Parties who choose to represent themselves are entitled to fair and equal treatment. Childs v. Duckworth, 705 F.2d 915, 922 (7th Cir. 1983). However, they are not excused from complying with applicable substantive and procedural law, Burgs v. Sissel, 745 F.2d 526, 528 (8th Cir. 1984); Wolfel v. United States, 711 F.2d 66, 67 (6th Cir. 1983), and they must follow the same procedural and substantive law as the represented party. See, e.g., Dethlefs v. Beau Maison Dev. Corp., 511 So.2d 112, 118 (Miss. 1987); Heinsch v. Lot 27, 399 N.W.2d 107, 109 (Minn. Ct. App. 1987).

Accordingly, the United States Court of Appeals for the District of Columbia has held:

At least where a litigant is seeking a monetary award, we do not believe pro se status necessarily justifies special consideration . . . While such a pro se litigant must of course be given fair and equal treatment, he cannot generally be permitted to shift the burden of litigating his case to the courts, nor to avoid the risks of failure that attend his decision to forgo assistance.

Dozier v. Ford Motor Co., 702 F.2d 1189, 1194 (D.C. Cir. 1983).

Pro se litigants are entitled to the same liberality of construction with regard to their pleadings that Tenn.R.Civ.P. 1, 8.05 8.06 afford any other litigant. Estelle v. Gamble, 429 U.S. 97, 106, 97 S.Ct. 285, 292, 50 L.Ed.2d 251 (1976). The record convinces us that the trial court afforded Mr. Irvin all the liberality in procedural matters due him.

Mr. Irvin points to the long delay in setting a trial date as evidence that the trial court did not give him proper consideration. While the record shows that obtaining a hearing date was not an easy task, we do not attribute the delay to the trial court.

A special judge from Nashville heard the case because the regular judge had recused himself at Mr. Irvin's request. In May, 1981, Mr. Irvin's counsel filed a motion to set the case. However, because the trial judge was in Nashville, Mr. Irvin's attorney was in Chattanooga, and defense counsel was in Clarksville, the parties had difficulty coordinating their schedules. Mr. Irvin's counsel withdrew from the case before a trial date could be set. Mr. Irvin filed his own motion to set on February 22, 1983, and the case was heard on July 7, 1983.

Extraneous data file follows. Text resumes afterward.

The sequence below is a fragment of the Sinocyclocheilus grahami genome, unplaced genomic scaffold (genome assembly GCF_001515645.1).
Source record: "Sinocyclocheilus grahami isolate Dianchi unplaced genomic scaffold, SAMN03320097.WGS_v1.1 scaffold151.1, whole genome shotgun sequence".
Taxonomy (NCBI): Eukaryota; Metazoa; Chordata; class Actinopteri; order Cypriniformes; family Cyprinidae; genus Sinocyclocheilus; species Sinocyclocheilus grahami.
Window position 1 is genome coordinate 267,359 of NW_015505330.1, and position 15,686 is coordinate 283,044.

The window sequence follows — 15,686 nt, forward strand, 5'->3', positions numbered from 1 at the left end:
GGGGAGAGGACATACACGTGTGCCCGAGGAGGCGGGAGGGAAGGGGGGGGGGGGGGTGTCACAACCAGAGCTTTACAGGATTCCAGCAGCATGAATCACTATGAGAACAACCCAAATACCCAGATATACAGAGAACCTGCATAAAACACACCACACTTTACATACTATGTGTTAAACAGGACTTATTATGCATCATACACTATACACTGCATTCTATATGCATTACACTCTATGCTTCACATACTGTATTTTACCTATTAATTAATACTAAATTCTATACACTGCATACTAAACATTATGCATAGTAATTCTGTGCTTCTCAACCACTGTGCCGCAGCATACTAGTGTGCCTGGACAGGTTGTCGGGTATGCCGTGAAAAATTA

The delay in bringing the case to trial was, in large measure, due to the conduct of the parties. No evidence shows that the delay affected the suit's outcome. Therefore, in accordance with Tenn.R.App.P. 36(b), we find this issue to be without merit.


The briefs and other papers Mr. Irvin has filed in this Court do not begin to meet the requirements of the Tennessee Rules of Appellate Procedure. However, recognizing the admonition in Tenn.R.App.P. 1 that the appellate rules should be construed to afford all parties a hearing on the merits, we have exercised our prerogative pursuant to Tenn.R.App.P. 2 to relax the strict requirements of the appellate rules insofar as Mr. Irvin's papers are concerned.